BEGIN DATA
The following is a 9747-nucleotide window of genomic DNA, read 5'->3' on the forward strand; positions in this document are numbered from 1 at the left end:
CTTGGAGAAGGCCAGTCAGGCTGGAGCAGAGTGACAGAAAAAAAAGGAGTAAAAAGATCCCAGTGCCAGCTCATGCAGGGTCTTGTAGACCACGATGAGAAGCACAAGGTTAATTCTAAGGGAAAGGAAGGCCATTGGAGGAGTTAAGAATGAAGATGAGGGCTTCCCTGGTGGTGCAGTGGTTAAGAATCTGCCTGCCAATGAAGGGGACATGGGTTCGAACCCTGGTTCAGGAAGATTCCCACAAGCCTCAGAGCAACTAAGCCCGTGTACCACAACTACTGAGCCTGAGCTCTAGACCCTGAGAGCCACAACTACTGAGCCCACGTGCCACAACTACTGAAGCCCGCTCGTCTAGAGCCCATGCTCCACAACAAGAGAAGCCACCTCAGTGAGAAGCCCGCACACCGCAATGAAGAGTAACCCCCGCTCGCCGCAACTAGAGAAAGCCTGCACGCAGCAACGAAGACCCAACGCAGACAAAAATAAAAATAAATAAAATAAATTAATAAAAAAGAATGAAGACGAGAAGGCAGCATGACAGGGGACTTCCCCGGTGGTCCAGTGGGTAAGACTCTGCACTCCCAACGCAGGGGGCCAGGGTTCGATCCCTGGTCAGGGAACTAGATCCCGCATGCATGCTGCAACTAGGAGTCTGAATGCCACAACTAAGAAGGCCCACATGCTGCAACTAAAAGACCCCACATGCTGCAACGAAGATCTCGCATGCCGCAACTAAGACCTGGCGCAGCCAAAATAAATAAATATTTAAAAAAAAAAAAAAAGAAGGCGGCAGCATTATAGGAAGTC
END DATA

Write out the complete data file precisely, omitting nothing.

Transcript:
The following is a 9747-nucleotide window of genomic DNA, read 5'->3' on the forward strand; positions in this document are numbered from 1 at the left end:
CTTGGAGAAGGCCAGTCAGGCTGGAGCAGAGTGACAGAAAAAAAAGGAGTAAAAAGATCCCAGTGCCAGCTCATGCAGGGTCTTGTAGACCACGATGAGAAGCACAAGGTTAATTCTAAGGGAAAGGAAGGCCATTGGAGGAGTTAAGAATGAAGATGAGGGCTTCCCTGGTGGTGCAGTGGTTAAGAATCTGCCTGCCAATGAAGGGGACATGGGTTCGAACCCTGGTTCAGGAAGATTCCCACAAGCCTCAGAGCAACTAAGCCCGTGTACCACAACTACTGAGCCTGAGCTCTAGACCCTGAGAGCCACAACTACTGAGCCCACGTGCCACAACTACTGAAGCCCGCTCGTCTAGAGCCCATGCTCCACAACAAGAGAAGCCACCTCAGTGAGAAGCCCGCACACCGCAATGAAGAGTAACCCCCGCTCGCCGCAACTAGAGAAAGCCTGCACGCAGCAACGAAGACCCAACGCAGACAAAAATAAAAATAAATAAAATAAATTAATAAAAAAGAATGAAGACGAGAAGGCAGCATGACAGGGGACTTCCCCGGTGGTCCAGTGGGTAAGACTCTGCACTCCCAACGCAGGGGGCCAGGGTTCGATCCCTGGTCAGGGAACTAGATCCCGCATGCATGCTGCAACTAGGAGTCTGAATGCCACAACTAAGAAGGCCCACATGCTGCAACTAAAAGACCCCACATGCTGCAACGAAGATCTCGCATGCCGCAACTAAGACCTGGCGCAGCCAAAATAAATAAATATTTAAAAAAAAAAAAAAAGAAGGCGGCAGCATTATAGGAAGTC